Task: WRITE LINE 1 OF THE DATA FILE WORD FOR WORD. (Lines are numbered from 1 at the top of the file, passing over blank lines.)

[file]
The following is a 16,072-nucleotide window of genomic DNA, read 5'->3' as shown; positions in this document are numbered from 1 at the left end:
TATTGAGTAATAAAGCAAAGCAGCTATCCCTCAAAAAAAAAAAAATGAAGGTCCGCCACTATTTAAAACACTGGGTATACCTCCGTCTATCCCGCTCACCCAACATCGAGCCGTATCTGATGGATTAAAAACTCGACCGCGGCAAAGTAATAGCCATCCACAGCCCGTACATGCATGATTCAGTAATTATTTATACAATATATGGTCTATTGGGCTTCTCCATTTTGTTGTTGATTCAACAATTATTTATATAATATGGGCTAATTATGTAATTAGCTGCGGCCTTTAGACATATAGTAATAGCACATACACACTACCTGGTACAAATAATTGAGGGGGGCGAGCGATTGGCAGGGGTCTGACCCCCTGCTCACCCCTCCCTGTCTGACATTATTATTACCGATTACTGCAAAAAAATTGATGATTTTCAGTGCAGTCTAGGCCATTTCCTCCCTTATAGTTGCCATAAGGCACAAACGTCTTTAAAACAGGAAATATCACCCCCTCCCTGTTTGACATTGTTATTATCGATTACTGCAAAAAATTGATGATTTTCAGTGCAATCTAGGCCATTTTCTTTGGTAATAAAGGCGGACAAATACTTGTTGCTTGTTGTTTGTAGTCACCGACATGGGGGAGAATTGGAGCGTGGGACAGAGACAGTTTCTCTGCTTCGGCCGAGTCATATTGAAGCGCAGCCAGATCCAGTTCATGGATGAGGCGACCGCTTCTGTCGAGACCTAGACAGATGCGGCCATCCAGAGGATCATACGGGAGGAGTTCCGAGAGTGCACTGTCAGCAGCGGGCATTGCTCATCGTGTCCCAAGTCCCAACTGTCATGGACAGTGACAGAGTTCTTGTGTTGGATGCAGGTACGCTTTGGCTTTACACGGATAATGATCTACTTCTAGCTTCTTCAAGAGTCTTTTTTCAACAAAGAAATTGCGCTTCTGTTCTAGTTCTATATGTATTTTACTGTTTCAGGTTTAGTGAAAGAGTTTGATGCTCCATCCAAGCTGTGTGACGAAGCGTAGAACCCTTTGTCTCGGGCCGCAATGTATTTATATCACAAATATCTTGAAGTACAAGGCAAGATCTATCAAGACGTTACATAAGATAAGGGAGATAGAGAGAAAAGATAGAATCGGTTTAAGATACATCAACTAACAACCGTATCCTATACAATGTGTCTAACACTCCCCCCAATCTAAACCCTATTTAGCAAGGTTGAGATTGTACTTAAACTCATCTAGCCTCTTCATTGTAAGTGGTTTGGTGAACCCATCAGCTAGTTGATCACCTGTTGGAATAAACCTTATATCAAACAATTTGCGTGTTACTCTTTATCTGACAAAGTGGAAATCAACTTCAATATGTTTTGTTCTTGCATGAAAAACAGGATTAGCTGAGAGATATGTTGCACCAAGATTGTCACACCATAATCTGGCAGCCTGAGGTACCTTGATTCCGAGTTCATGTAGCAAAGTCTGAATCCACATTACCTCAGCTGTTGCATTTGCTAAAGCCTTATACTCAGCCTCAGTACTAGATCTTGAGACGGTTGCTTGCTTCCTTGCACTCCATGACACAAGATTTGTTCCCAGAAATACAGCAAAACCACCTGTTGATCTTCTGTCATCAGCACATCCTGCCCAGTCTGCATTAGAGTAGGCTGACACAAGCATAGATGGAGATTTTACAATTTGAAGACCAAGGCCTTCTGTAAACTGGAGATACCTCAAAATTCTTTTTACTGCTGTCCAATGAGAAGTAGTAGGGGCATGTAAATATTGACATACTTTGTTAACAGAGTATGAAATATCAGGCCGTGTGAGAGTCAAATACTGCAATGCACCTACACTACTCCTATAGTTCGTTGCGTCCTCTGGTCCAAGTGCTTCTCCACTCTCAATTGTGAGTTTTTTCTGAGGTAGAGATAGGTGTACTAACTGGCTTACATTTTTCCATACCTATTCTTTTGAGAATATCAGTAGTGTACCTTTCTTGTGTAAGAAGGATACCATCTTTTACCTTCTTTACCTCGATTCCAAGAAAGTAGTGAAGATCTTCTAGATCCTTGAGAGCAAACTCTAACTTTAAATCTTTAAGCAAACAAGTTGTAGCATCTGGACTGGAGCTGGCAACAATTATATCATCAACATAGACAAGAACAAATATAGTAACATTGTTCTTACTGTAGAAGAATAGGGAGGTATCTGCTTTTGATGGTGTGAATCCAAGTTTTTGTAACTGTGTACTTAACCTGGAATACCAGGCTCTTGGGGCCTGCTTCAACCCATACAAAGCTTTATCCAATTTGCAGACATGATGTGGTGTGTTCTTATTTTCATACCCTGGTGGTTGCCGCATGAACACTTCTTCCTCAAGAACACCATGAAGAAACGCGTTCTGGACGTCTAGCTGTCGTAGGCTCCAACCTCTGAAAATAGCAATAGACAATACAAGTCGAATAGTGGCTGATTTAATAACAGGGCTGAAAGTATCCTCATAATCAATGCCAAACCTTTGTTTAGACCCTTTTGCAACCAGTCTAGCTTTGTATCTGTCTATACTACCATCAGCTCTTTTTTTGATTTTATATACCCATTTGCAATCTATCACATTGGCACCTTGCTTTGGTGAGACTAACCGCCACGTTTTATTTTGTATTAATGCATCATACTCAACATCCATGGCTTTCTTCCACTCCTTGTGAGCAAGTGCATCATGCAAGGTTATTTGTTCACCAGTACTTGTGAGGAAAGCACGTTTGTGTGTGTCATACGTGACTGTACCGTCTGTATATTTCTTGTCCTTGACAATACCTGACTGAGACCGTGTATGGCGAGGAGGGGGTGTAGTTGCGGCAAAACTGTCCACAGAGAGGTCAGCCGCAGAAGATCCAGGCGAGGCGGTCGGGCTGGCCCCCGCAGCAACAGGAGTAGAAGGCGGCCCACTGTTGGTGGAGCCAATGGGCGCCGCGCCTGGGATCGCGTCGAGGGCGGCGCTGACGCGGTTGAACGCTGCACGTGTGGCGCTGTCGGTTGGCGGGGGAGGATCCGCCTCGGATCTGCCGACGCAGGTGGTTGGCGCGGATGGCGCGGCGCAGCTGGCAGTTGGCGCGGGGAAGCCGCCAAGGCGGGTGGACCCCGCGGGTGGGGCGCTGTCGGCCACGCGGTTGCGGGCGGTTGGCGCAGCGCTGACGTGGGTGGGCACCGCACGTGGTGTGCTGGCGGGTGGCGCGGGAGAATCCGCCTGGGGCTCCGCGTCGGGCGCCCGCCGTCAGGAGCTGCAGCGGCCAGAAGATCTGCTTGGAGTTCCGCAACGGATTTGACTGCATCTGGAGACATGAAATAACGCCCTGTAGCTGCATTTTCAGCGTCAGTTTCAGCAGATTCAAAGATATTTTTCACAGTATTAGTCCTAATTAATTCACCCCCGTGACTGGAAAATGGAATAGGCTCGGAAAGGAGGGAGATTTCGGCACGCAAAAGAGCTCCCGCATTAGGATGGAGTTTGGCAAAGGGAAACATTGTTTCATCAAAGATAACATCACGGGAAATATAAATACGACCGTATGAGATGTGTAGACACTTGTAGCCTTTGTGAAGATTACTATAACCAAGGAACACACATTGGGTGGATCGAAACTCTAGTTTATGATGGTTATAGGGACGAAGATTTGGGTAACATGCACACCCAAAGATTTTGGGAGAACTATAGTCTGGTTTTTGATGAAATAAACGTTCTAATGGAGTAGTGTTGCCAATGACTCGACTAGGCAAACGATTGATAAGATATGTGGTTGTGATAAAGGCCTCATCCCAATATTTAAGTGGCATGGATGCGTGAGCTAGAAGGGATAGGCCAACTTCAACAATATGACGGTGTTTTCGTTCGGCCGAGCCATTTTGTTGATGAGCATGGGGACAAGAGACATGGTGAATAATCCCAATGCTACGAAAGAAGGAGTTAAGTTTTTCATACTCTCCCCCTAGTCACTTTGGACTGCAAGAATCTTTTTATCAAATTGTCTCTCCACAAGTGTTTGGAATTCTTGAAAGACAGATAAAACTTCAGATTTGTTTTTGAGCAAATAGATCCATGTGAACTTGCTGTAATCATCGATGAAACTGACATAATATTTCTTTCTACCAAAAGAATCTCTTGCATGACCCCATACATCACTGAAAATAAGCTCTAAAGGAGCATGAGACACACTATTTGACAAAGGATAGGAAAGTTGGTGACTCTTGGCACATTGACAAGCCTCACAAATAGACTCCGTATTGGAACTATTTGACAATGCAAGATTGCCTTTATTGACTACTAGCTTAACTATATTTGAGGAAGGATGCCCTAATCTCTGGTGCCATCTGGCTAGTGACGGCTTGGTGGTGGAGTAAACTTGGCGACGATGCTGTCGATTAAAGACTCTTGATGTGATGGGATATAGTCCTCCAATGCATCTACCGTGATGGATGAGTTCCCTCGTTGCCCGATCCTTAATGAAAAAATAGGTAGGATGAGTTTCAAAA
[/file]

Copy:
The following is a 16,072-nucleotide window of genomic DNA, read 5'->3' as shown; positions in this document are numbered from 1 at the left end: